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Screen + Sound + Stage
June 04, 2014

Musical in the Making

Text by Nittal Chandarana

One folk dance festival. Six countries. 100 dancers and musicians. Verve brings to you a folk dancer’s diary of experiences from Portugal

The last time Egypt, USA, India, Peurto Rico, Portugal and Canary Islands congregated was at the International Folk Dance Festival – FolkFaro, Portugal. What does it take to participate in one of these festivals? A group of enthusiastic dancers, live music, dances native to your country – not classical, certainly not popular or a fusion with the West, but fun folksy stuff. A folk dance festival is nothing but a hub for countries from all over the world to participate in, showcase their culture, imbibe some of the others’; a place where individuality is celebrated and collaboration encouraged.

Festival Diary
Two months of practice, balancing college and work along with rehearsal, 22 eager girls of Vaishali Sagar’s Kalanjay Academy with musicians in tow set off on a Euro adventure. From the quaint little town of Faro to the prim city of Moura with compulsively white cottages, from the cobble-stoned streets of Loulé to a day in fabulous Spain – we performed everywhere. There was a special kind of pride performing in navvaris and ghaghra cholis and hoisting our flag in a foreign land. Days were filled with marvelling at the cities, conducting workshops for the city dwellers (a 100 people jumped to the beat of the dhol and swayed their hips in the Indian workshop), participating in theirs, and performing with them. Evenings usually consisted of performing on make-shift stages built across Faro. Nights were full of jam sessions – songs sung in five different languages, bonding over song and dance, silly games played and a mutual exchange of cultures. The Americans inevitably wondered whether we could speak English, but given a few days, revealed their global side by quoting dialogues from Lagaan. The Egyptians were absolutely delightful and the closest to our kind of culture. The Portuguese – so very warm and played the perfect hosts, and the Peurto Ricans, the most professional of the lot.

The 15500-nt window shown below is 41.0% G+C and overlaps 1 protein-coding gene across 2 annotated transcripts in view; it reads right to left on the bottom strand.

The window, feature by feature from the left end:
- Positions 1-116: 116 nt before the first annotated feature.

India was well celebrated at the festival. Our country wins in its sheer variety of dance, colours of the costume and the beautiful musical amalgamation of shehnai and dhol. We usually began with balancing pots of fire on our heads for the soft Chirmi, picked up pace with the Teratali and then tried to match up to the rapid beats of the Kalbeliya for the Rajasthani showcase. The ghaghra took centre-stage in Haryanvi even as logic went for a toss and madness erupted in the form of Mariamma – a devotional dance from the South worshipping the Goddess of the same name. It all ended with the sensual Lavani from Maharashtra and a grand procession in the form of Visarjan of the elephant God. Our unlikely audience understood. They received the message through the shingle of lezims and the clanging of jhaanjh. A God had been sent away and engulfed by the sea. Tears. Applause. Delight!

Festivals are… just that. People coming together, eating, dancing, merry-making. We realised that we never had to ape the West to be one with them but had to just go back to our roots. Cheesy as it may sound, they do present a beautiful exchange of culture and present to you the reality of the world being your playground and travel, an integral part of a happy and aware existence. It was a very different group of girls that returned home with memories of the ten happiest days of their lives.

Another set of earnest girls from Kalanjay left for Bulgaria last month and yet another will, to Svetlovsky Bal At Bojkovice Festival, Czech Republic this month to make their own memories and to dance their dance….

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